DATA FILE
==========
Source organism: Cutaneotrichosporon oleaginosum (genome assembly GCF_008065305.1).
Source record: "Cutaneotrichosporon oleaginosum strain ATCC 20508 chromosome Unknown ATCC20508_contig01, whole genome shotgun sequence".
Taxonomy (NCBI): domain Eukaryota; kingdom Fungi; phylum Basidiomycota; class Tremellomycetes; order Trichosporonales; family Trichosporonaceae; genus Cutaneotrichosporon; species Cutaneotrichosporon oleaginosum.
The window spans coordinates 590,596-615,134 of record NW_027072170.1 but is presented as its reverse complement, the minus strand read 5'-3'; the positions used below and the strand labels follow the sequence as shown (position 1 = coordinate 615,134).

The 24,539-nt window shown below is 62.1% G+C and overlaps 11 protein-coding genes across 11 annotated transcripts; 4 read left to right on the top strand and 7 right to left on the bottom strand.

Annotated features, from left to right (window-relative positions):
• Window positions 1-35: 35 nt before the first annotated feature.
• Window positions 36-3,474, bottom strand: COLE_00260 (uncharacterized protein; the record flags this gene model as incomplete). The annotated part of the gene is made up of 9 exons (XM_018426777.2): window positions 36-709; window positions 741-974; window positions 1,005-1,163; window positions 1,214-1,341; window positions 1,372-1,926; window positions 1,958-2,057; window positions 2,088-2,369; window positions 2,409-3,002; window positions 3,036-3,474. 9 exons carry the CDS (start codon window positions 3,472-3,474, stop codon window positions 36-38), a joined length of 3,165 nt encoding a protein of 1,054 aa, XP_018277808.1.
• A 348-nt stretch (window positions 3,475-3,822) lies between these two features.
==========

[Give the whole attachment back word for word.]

Source organism: Cutaneotrichosporon oleaginosum (genome assembly GCF_008065305.1).
Source record: "Cutaneotrichosporon oleaginosum strain ATCC 20508 chromosome Unknown ATCC20508_contig01, whole genome shotgun sequence".
Taxonomy (NCBI): domain Eukaryota; kingdom Fungi; phylum Basidiomycota; class Tremellomycetes; order Trichosporonales; family Trichosporonaceae; genus Cutaneotrichosporon; species Cutaneotrichosporon oleaginosum.
The window spans coordinates 590,596-615,134 of record NW_027072170.1 but is presented as its reverse complement, the minus strand read 5'-3'; the positions used below and the strand labels follow the sequence as shown (position 1 = coordinate 615,134).

The 24,539-nt window shown below is 62.1% G+C and overlaps 11 protein-coding genes across 11 annotated transcripts; 4 read left to right on the top strand and 7 right to left on the bottom strand.

Annotated features, from left to right (window-relative positions):
• Window positions 1-35: 35 nt before the first annotated feature.
• Window positions 36-3,474, bottom strand: COLE_00260 (uncharacterized protein; the record flags this gene model as incomplete). The annotated part of the gene is made up of 9 exons (XM_018426777.2): window positions 36-709; window positions 741-974; window positions 1,005-1,163; window positions 1,214-1,341; window positions 1,372-1,926; window positions 1,958-2,057; window positions 2,088-2,369; window positions 2,409-3,002; window positions 3,036-3,474. 9 exons carry the CDS (start codon window positions 3,472-3,474, stop codon window positions 36-38), a joined length of 3,165 nt encoding a protein of 1,054 aa, XP_018277808.1.
• A 348-nt stretch (window positions 3,475-3,822) lies between these two features.